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Using VNC to connect to an Xserver that is booted from the OS X server DVD

3357 Views 9 Replies Latest reply: Feb 7, 2009 11:37 PM by Soheil Zahedi RSS
Soheil Zahedi Calculating status...
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Feb 7, 2009 7:04 PM
I'm remotely managing an Xserve located at a colo facility. I have to run Raid Utility to reconfigure the Raid setup on this system. The reconfiguration involves the boot disk and as such, I have to boot from the OS X Server DVD and run Raid Utility from there. Therein lies the problem: is there any way for me to see the Xserve's screen and run Raid Utility remotely while it is booted from the DVD?

On page 26 of the Xserve user guide they advertise the fact that you can connect to the Xserve while it is booted from the OS X Server DVD via screen sharing/ VNC. I have configured the firewall on the server to allow VNC and can connect to it via screen sharing/ VNC while it is booted from the HD. However, as soon as I tell it to restart using the DVD as the boot device, I can no longer connect to it (then I have to access it via LOM and tell it to restart again using the boot HD in order to get it back up...).

Thanks for any help!
Xserve 2.8 Quad Intel Xeon, Mac OS X (10.5.6)
  • Level 1 Level 1 (25 points)
    Firewall config you set while booted from HD, is irrelevant while you are booting of DVD. It is a different system that is not aware if you will off any settings that live on your hard drive.

    Lets see if I understand your situation:

    You remotely control a Mac running Server Monitro and VNC or ARD, from which you control your Xserve.

    To my understanding, while Xserve is booted of DVD, you have no knowledge of its IP address. The Xserve IP address should be asigned by a DHCP server on the remote site, or by Bonjour/Zero config method.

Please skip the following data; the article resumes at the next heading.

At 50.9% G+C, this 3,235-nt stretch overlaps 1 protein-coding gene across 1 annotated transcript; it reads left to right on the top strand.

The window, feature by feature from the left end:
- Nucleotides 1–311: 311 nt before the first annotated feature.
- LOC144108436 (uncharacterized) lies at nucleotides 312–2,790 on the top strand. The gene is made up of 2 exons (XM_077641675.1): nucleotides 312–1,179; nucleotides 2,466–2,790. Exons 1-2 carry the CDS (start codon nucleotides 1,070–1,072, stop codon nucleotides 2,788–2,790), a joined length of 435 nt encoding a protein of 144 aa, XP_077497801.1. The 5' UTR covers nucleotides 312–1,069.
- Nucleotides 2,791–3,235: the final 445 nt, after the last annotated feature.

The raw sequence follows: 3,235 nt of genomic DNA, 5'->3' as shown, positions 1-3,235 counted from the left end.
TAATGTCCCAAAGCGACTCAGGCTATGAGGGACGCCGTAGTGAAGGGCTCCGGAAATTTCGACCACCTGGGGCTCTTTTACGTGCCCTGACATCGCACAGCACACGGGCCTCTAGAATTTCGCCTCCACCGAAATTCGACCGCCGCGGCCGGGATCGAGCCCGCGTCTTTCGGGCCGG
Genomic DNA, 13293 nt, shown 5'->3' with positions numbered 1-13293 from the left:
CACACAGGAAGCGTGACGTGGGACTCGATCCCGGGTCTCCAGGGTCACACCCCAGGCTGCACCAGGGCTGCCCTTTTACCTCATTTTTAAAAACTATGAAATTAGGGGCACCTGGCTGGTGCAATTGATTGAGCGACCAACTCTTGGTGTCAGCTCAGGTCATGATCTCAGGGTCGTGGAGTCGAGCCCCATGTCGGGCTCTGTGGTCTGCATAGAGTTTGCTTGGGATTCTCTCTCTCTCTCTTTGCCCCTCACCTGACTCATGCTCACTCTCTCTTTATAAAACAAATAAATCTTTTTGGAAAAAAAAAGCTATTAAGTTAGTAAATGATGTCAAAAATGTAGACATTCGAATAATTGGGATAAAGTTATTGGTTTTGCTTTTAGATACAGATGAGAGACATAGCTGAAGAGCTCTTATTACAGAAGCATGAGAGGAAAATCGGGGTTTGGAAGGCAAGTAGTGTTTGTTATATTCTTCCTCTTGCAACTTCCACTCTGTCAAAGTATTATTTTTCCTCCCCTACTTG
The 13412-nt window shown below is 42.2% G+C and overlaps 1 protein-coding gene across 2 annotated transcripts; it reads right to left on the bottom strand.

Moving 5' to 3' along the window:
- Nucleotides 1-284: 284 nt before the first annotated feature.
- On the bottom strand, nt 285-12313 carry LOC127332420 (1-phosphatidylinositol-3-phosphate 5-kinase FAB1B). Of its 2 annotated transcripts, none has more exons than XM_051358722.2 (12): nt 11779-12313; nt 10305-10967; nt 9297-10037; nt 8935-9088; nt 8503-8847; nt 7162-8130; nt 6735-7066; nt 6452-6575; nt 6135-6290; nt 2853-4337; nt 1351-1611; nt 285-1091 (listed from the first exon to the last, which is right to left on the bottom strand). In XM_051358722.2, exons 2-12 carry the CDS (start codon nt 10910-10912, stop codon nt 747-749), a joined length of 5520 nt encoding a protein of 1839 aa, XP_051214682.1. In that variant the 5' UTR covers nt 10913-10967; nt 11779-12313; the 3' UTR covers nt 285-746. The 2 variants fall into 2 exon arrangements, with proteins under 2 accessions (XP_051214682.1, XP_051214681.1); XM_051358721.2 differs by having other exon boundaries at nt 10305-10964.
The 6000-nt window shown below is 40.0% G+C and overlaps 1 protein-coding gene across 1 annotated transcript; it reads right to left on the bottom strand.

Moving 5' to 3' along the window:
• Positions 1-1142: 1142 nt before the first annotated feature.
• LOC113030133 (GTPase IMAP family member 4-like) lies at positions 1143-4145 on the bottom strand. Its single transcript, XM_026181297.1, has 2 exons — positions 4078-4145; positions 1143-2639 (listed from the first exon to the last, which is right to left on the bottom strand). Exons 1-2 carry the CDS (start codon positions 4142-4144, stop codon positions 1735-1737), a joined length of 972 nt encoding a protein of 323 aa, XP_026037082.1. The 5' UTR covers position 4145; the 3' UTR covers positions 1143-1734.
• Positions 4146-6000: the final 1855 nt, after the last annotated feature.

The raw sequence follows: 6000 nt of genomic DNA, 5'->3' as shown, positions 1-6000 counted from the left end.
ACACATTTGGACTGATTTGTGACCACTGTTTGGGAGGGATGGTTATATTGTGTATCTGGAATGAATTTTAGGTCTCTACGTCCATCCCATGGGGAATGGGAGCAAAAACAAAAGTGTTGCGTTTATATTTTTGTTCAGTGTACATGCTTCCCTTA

If you are using ARD, you should be able to locate your Xserve from the Scanner view. If you use VNC client, you should make sure both remote Mac, and Xserve live on the same IP subnet by means of DHCP server. DHCP may be running on your router, but may be not.

    Please describe your remote site network configuration, and whether you have ARD on the remote site.
    PowerBook G4, Mac OS X (10.5.5), But don't let this fool you...
  • Level 1 Level 1 (25 points)
    This procedure works if you configure Xserve from the next room, but don't want to catch a cold in the server room. Meaning, you have physical access to the Xserve.

    Hope this helps
    PowerBook G4, Mac OS X (10.5.5), But don't let this fool you...
  • Level 1 Level 1 (25 points)
    You cannot fool us. We know you love it.

    what is the role of this Xserve?
    Can you put it behind NAT?

    A cheap router and an old G4 on remote facility, can give you more control over the Xserve.
    PowerBook G4, Mac OS X (10.5.5), But don't let this fool you...
  • Level 1 Level 1 (25 points)

    Port 80 should be forwarded to Xserve, and maybe other ports too, depends on type of websites and services. Port 5900 will be forwarded to G4.

    But, if you use a router with VPN, you will have access to whatever is on the remote LAN, regardless of protocol. You'll be able to VNC to both machines and will not need to forward port 5900.

    Another option if you have another public IP address, is to put G4 on the clowd, and add a NIC for remote LAN with Xserve. Still need DHCP but configure it to asign a static IP to Xserve on the LAN side.

    Depends on budget, there are better solutions like remote KVM, which is probably the best.
    PowerBook G4, Mac OS X (10.5.5), But don't let this fool you...


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